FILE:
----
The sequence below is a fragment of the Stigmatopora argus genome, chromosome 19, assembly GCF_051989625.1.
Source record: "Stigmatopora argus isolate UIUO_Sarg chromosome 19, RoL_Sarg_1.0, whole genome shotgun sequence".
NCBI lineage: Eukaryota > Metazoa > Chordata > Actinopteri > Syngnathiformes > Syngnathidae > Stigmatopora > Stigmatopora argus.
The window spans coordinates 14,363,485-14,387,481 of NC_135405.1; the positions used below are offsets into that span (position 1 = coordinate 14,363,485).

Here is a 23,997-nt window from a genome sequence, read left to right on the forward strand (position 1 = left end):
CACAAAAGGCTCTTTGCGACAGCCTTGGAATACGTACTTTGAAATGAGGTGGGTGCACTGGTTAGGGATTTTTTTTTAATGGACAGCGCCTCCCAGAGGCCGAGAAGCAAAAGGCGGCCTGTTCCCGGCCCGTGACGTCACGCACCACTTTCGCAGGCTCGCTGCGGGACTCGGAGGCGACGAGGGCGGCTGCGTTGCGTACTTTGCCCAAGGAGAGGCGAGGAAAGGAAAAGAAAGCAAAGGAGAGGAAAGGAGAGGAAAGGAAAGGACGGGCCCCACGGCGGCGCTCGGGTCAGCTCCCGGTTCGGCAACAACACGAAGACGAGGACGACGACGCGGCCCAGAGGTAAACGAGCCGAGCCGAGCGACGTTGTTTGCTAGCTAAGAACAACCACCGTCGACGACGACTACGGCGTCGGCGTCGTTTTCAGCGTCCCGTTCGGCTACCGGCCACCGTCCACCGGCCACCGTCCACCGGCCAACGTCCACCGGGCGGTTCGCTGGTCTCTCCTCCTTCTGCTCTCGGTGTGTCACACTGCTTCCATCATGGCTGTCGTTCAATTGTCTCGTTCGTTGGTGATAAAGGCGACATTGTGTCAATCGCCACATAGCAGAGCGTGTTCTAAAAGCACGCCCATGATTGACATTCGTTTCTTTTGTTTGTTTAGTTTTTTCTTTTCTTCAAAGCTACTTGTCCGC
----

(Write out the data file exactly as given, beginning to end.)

The sequence below is a fragment of the Stigmatopora argus genome, chromosome 19, assembly GCF_051989625.1.
Source record: "Stigmatopora argus isolate UIUO_Sarg chromosome 19, RoL_Sarg_1.0, whole genome shotgun sequence".
NCBI lineage: Eukaryota > Metazoa > Chordata > Actinopteri > Syngnathiformes > Syngnathidae > Stigmatopora > Stigmatopora argus.
The window spans coordinates 14,363,485-14,387,481 of NC_135405.1; the positions used below are offsets into that span (position 1 = coordinate 14,363,485).

Here is a 23,997-nt window from a genome sequence, read left to right on the forward strand (position 1 = left end):
CACAAAAGGCTCTTTGCGACAGCCTTGGAATACGTACTTTGAAATGAGGTGGGTGCACTGGTTAGGGATTTTTTTTTAATGGACAGCGCCTCCCAGAGGCCGAGAAGCAAAAGGCGGCCTGTTCCCGGCCCGTGACGTCACGCACCACTTTCGCAGGCTCGCTGCGGGACTCGGAGGCGACGAGGGCGGCTGCGTTGCGTACTTTGCCCAAGGAGAGGCGAGGAAAGGAAAAGAAAGCAAAGGAGAGGAAAGGAGAGGAAAGGAAAGGACGGGCCCCACGGCGGCGCTCGGGTCAGCTCCCGGTTCGGCAACAACACGAAGACGAGGACGACGACGCGGCCCAGAGGTAAACGAGCCGAGCCGAGCGACGTTGTTTGCTAGCTAAGAACAACCACCGTCGACGACGACTACGGCGTCGGCGTCGTTTTCAGCGTCCCGTTCGGCTACCGGCCACCGTCCACCGGCCACCGTCCACCGGCCAACGTCCACCGGGCGGTTCGCTGGTCTCTCCTCCTTCTGCTCTCGGTGTGTCACACTGCTTCCATCATGGCTGTCGTTCAATTGTCTCGTTCGTTGGTGATAAAGGCGACATTGTGTCAATCGCCACATAGCAGAGCGTGTTCTAAAAGCACGCCCATGATTGACATTCGTTTCTTTTGTTTGTTTAGTTTTTTCTTTTCTTCAAAGCTACTTGTCCGC